Weekly Web Harvest (weekly)

  • “Teachers, parents and textbook companies use technical “readability” formulas to determine how difficult reading materials are and to set reading levels by age group. But new research from North Carolina State University shows that the readability formulas are usually inaccurate and offer little insight into which age groups will be able to read and understand a text.

    Study Shows ‘Readability’ Scores Are Largely Inaccurate “Teachers, parents and textbook companies use technical… http://t.co/hlLBsk886g

    — Tom Woodward (@twoodwar) January 11, 2014

    tags: IFTTT Twitter reading scores data weekly tweet

  • “One of the coolest innovations has to be the snow camo. Mogul skiers are judged by their amount of body movement while going through the course. With a unique pattern for each country, the hope is the snow camo will help mask some of the unwanted movement. 

    tags: freestyle uniforms moguls technology camo judges olympics weekly tweet

  • I like the result but the real interesting portion is the description of the process.

    tags: transmedia art photography process artist photo weekly

  • “I have strong reservations about both grades and rubrics. I believe that both practices have a prophylactic effect on learning. Doing the best job you can do and sharing your knowledge with others are the paramount goals for this course. I expect excellence.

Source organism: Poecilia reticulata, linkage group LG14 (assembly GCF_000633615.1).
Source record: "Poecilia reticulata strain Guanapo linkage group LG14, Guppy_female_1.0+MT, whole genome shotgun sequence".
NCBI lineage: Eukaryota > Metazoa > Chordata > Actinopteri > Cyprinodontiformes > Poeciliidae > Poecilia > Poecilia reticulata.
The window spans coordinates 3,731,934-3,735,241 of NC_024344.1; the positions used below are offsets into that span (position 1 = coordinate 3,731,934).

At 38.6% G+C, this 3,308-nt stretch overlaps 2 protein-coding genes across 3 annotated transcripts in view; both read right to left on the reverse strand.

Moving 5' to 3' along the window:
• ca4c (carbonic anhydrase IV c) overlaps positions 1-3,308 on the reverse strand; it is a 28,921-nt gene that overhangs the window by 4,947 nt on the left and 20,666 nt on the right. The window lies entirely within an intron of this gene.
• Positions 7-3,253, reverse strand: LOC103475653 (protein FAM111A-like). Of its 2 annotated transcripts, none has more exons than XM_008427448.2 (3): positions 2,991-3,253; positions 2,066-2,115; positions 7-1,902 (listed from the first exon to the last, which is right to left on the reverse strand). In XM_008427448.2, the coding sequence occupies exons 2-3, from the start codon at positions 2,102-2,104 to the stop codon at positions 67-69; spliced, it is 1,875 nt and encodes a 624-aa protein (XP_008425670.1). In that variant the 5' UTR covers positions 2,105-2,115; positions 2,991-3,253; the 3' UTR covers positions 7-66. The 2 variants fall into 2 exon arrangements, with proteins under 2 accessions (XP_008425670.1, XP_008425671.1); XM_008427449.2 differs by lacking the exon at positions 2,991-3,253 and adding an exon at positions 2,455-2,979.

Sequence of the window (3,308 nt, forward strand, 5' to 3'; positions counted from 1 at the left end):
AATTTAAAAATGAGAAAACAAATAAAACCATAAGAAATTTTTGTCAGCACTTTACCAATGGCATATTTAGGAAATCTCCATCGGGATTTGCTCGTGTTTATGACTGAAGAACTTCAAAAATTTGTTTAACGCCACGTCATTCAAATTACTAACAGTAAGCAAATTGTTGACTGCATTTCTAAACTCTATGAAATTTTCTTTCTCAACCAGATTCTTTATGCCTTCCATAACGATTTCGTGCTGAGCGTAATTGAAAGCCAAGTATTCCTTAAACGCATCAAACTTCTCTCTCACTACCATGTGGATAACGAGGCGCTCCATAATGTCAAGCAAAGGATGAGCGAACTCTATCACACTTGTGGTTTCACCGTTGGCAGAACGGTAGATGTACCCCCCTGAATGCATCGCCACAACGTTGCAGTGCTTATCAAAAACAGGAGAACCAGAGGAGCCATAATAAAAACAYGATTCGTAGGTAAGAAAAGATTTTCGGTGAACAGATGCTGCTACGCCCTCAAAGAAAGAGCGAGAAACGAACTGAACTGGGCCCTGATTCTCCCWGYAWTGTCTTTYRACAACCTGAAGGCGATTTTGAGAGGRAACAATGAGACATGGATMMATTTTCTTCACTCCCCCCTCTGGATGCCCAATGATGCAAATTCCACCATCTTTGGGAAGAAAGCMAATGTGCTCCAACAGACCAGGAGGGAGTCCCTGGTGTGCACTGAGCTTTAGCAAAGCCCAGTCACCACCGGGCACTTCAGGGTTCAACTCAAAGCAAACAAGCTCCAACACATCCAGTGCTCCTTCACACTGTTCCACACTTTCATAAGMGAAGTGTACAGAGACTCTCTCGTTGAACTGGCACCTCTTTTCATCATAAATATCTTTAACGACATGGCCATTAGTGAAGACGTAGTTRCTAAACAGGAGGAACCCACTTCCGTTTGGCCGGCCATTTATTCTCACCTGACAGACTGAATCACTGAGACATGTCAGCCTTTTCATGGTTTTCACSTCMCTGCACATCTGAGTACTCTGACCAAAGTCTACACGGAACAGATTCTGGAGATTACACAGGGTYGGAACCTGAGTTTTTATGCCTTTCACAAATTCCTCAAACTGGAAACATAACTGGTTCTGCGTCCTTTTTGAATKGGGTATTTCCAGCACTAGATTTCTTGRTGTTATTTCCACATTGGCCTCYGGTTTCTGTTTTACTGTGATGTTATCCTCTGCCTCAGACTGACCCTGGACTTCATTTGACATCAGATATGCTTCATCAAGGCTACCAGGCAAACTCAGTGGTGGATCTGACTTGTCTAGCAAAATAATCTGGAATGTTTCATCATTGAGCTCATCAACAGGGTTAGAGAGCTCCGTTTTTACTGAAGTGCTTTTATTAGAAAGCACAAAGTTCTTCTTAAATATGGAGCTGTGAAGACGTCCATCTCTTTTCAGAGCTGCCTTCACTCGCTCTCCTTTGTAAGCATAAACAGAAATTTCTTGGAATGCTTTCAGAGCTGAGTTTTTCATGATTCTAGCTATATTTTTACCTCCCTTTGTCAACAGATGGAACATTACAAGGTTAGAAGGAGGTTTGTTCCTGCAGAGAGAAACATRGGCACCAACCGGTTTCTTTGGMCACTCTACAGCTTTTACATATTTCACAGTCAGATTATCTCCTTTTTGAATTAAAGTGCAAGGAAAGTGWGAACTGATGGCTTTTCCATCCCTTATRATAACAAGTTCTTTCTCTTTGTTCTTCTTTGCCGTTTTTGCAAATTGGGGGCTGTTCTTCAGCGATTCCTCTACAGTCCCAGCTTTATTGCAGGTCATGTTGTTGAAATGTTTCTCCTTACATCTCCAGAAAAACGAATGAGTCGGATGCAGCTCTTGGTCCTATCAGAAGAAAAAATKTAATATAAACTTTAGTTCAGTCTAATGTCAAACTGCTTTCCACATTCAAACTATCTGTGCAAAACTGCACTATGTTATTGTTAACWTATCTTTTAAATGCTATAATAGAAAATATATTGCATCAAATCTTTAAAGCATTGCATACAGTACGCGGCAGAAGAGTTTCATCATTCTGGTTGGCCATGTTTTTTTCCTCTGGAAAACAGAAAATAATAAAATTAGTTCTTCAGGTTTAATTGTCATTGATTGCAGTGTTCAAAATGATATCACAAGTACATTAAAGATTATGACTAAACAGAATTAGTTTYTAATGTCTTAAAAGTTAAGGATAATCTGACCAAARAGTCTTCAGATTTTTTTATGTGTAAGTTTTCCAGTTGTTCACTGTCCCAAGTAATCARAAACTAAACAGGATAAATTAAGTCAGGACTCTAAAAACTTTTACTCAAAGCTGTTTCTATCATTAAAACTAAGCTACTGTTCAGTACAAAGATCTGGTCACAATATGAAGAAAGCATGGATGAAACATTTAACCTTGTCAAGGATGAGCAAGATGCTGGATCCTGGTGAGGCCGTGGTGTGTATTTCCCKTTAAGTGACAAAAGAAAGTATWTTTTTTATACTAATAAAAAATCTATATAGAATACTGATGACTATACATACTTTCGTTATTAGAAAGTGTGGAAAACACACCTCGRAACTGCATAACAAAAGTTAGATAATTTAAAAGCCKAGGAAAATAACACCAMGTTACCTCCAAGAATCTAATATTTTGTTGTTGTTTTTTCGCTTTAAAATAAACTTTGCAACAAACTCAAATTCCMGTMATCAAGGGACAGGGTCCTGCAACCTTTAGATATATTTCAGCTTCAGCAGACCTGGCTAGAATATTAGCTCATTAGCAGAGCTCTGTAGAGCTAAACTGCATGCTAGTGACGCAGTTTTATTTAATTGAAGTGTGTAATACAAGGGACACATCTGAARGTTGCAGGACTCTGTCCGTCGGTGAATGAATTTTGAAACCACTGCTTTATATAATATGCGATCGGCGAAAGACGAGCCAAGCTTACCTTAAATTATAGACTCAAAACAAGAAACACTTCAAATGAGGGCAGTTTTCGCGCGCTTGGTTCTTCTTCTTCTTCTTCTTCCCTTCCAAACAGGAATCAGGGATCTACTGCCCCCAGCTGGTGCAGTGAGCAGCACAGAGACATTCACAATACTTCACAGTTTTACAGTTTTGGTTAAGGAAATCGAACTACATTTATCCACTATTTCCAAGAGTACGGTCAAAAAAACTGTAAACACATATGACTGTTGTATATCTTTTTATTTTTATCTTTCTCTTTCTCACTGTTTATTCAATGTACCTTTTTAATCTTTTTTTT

tags: univ200 prep stager weekly gary rubric

  • “Flanerie is to do nothing; to have no objective, no destination, no prerogative or goal in mind, except to observe in any way you might like the surroundings you encounter.

    Doesn’t this sound like our RV plans? We don’t have “destinations” per se. We don’t want destinations.  We want to discover what we can find along the way. For us, seeing IS the destination, not a physical place.”

    tags: univ200 prep reading flaneur weekly

  • “The paradox was first raised in Greek legend as reported by Plutarch,
    “The ship wherein Theseus and the youth of Athens returned from Crete had thirty oars, and was preserved by the Athenians down even to the time of Demetrius Phalereus, for they took away the old planks as they decayed, putting in new and stronger timber in their place, in so much that this ship became a standing example among the philosophers, for the logical question of things that grow; one side holding that the ship remained the same, and the other contending that it was not the same.”
    —Plutarch, Theseus[2] Plutarch thus questions whether the ship would remain the same if it were entirely replaced, piece by piece. Centuries later, the philosopher Thomas Hobbes introduced a further puzzle, wondering: what would happen if the original planks were gathered up after they were replaced, and used to build a second ship.[3] Which ship, if either, is the original Ship of Theseus?
    Another early variation involves a scenario in which Socrates and Plato exchange the parts of their carriages one by one until, finally, Socrates’s carriage is made up of all the parts of Plato’s original carriage and vice versa. The question is presented if or when they exchanged their carriages.”

    tags: philosophy weekly theseus paradox wikipedia interesting ship

  • Instagram: Quantified NFL Selfie? Knowing Russell’s brother, I’m confident this is not a coincidence or marketing. http://t.co/t41YEGMmoT

    — Tom Woodward (@twoodwar) January 9, 2014